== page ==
Second, someone may wish to get tested to find out if they have influenza or Covid-19 if they live in a household with an individual who is vulnerable to severe disease from these two pathogens. For instance, a healthy child in day care probably doesn’t need to get tested for every sniffle. However, if they live in a household with a grandparent who is on immunosuppressing medications after a kidney transplant, they should get tested more often if they exhibit viral symptoms.

That’s because if the child has influenza, the grandparent may be eligible to take prophylactic antiviral medications that reduce their chance of contracting the flu. There are no such prophylactic options for Covid-19, but the grandparent should be on the lookout for symptoms and take antiviral treatments if they contracted the coronavirus. And, of course, the child with viral symptoms should isolate from the grandparent to reduce the chance of spreading the infection.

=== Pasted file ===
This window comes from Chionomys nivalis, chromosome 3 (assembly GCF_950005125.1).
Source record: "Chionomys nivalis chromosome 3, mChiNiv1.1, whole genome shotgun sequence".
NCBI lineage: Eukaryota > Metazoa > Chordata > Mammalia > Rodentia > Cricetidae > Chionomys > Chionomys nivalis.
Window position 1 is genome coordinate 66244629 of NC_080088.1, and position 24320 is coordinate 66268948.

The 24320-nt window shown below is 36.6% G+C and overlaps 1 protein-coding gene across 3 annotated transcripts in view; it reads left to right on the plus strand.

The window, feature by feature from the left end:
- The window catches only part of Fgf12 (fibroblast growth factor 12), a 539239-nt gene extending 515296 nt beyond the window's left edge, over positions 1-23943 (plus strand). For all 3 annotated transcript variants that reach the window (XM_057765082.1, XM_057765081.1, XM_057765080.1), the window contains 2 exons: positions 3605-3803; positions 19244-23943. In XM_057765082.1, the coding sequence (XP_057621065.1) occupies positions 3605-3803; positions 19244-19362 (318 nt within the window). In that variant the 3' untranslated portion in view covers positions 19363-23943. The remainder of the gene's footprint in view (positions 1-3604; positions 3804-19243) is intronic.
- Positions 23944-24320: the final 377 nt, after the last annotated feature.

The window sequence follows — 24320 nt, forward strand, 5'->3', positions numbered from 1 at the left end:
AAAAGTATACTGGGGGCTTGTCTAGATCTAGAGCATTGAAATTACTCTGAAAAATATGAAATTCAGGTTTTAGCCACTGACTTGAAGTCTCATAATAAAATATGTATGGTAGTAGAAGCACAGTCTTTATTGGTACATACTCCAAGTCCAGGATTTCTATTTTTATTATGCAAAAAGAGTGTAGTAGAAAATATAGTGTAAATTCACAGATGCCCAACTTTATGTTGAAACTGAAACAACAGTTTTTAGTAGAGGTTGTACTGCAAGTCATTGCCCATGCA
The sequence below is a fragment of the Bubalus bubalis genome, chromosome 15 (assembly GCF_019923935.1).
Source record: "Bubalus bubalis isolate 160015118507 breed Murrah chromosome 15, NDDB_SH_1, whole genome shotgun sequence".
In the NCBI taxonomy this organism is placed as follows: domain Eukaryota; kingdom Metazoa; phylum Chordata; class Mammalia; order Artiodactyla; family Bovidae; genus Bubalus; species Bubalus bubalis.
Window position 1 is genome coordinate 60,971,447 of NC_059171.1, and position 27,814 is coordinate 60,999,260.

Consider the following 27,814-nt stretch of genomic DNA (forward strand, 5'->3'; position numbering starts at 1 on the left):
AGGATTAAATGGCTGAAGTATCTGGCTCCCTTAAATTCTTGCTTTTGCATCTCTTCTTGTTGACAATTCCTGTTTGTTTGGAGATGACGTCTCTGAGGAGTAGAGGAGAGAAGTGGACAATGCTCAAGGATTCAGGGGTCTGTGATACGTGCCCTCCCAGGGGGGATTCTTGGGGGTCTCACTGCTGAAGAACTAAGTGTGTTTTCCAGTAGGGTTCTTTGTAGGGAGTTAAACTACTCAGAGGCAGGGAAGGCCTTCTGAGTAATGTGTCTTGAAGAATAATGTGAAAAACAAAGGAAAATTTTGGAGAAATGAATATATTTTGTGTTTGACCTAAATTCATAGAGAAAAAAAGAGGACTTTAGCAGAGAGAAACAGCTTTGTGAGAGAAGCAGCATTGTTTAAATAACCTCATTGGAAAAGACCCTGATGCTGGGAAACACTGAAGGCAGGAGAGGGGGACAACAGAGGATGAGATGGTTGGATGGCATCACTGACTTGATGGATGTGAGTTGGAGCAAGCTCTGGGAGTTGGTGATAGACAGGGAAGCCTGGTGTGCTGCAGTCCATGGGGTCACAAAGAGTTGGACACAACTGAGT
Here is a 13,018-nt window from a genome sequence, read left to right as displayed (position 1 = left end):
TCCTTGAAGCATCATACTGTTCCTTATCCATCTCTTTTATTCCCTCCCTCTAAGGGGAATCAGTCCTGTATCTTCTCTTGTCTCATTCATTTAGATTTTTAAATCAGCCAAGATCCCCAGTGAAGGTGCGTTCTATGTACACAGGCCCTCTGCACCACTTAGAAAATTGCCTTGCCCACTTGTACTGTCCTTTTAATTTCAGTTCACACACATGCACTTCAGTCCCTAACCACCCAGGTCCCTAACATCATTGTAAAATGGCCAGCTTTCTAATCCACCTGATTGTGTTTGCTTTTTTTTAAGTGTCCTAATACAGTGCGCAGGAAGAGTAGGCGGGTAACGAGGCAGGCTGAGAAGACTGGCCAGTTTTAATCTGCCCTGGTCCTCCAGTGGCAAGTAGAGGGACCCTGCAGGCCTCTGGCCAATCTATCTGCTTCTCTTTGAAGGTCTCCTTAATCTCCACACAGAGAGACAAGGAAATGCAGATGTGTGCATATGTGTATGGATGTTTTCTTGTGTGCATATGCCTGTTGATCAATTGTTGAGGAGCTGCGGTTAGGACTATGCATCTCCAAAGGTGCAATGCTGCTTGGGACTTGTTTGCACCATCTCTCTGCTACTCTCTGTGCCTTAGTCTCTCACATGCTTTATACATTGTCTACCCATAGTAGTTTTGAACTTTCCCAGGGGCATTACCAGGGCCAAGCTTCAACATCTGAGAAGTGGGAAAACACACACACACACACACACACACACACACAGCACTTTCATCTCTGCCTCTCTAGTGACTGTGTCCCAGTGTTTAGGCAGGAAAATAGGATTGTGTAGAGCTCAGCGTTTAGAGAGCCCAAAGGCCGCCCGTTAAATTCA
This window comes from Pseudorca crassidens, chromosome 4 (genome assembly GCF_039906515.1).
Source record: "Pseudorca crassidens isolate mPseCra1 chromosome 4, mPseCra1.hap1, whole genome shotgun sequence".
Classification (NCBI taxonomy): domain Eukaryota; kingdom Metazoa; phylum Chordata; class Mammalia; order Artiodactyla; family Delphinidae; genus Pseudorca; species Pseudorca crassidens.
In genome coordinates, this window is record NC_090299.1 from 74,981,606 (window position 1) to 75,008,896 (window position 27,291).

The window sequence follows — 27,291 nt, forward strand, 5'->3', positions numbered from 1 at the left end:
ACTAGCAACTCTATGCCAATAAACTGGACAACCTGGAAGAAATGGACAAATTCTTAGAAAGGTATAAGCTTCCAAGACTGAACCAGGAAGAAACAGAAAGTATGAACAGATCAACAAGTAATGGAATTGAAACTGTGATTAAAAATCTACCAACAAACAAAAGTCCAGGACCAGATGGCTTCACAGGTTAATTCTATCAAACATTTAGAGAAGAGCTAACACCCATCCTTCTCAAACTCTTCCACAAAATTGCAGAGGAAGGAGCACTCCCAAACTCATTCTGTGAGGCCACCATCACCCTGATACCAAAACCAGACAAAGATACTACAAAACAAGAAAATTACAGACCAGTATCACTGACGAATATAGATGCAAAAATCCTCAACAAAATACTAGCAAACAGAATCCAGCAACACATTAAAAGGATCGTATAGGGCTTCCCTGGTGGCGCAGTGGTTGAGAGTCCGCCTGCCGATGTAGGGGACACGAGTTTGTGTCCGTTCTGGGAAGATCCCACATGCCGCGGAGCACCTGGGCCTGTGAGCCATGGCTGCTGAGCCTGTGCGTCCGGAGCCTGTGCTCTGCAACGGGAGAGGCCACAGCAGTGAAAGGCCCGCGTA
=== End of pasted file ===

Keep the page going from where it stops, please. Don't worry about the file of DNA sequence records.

Third, a person may get tested for influenza, Covid-19, RSV and other viruses if they are severely ill or have been ill for a while. This would be part of an evaluation to find out what is causing these prolonged, severe and/or progressive symptoms. For instance, someone who is ill enough to require hospitalization probably would receive a full viral panel as part of their inpatient evaluation.

CNN: Is it possible for someone to test positive for more than one virus?